The air is hot and humid and as we start the climb up La Farola we are heading into cloud. Soon the heavens open. Rain in Cuba is serious business and we are soon drenched with rivers running down the road. This is the first real test for our panniers and we wonder whose will stay the driest. There is no need for a raincoat here, however wet it may be, it is still hot enough to cycle on through.

Just Keep Climbing

The hills twist and turn with gentle gradients changing to steep ramps on a regular basis. We are glad of the energy from Manuel’s breakfast! Rounding one corner we come across a French couple and their touring bikes. This is a good opportunity for us to have a rest as we stop to exchange touring plans. They have been in Cuba for seven weeks already and have another five to go. During the day we pass each other several times and eventually end up in the same campismo, as the Casa they had hoped to stay in was full.

The climb is long and tough but it doesn’t feel as hard as the climbs from Moa to Baracoa. I think I must be getting my cycling legs! Just as we are reaching the peak of the road Jamie’s inner tube goes. We had really thought this wouldn’t happen again and it throws concern back into our minds. As we change the tube and re-inflate young men appear from nowhere, each trying to sell us various food stuff.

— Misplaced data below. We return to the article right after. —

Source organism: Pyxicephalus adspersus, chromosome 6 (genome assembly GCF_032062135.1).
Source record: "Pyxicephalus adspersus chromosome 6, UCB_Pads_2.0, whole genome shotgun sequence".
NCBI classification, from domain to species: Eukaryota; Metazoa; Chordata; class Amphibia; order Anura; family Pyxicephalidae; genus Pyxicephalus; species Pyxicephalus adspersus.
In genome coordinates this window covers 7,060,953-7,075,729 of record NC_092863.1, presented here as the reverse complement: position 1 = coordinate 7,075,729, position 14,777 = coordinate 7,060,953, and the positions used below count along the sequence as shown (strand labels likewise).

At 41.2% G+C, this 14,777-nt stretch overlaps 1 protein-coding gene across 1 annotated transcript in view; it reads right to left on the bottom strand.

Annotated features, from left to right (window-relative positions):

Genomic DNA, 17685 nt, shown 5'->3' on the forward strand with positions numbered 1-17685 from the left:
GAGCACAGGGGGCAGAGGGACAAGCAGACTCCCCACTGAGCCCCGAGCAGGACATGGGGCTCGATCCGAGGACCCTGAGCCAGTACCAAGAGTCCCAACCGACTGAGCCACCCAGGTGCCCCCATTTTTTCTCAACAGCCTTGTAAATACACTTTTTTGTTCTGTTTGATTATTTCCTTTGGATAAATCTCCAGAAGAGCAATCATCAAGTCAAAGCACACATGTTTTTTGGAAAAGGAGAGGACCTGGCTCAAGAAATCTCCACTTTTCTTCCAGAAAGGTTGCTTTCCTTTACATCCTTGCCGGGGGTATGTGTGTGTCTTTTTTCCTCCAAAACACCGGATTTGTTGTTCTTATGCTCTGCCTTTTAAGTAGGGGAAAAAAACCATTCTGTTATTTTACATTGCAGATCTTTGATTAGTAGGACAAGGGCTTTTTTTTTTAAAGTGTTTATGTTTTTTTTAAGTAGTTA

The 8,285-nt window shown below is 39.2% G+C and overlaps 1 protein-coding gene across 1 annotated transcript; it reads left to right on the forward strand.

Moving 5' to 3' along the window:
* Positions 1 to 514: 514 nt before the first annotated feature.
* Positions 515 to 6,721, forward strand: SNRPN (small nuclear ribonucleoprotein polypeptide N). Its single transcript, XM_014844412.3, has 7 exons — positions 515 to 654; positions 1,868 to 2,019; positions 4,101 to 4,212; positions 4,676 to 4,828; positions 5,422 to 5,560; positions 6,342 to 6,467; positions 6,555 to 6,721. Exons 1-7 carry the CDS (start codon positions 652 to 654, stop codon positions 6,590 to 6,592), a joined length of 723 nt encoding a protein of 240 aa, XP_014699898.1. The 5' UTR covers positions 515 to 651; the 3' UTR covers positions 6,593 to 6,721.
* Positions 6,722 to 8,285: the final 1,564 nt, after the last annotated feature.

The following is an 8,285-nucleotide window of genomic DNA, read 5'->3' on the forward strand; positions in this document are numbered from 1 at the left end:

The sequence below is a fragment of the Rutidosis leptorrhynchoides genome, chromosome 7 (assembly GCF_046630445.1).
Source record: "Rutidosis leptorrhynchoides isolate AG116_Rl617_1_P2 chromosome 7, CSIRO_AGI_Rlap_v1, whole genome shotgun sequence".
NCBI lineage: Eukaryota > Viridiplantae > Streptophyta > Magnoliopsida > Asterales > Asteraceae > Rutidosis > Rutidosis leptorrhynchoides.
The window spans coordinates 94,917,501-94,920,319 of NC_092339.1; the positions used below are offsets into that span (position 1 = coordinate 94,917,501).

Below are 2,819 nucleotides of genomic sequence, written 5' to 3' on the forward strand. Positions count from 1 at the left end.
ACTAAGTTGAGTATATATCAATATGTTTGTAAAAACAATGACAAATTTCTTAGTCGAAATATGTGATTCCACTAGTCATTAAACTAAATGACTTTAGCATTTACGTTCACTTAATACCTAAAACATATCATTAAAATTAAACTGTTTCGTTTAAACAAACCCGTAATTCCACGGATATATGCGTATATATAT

Reaching The Top of La Farola

As we reach the top of the road the clouds break and the sun starts to shine. I am relieved as I know how steep the descent is going to be; wet brakes would not be a good thing! For the first time on the trip we are chased by two little dogs. We only just escape without nips to our ankles as we pick up speed downhill.

The road surface is not bad but, where the concrete blocks are joined every few metres, there are large bumps. This and the sharp bends mean that descending at full speed, with loaded panniers is a hairy business. I find that when I hit 30mph the panniers tend to set up a good wobble at the back of the bike!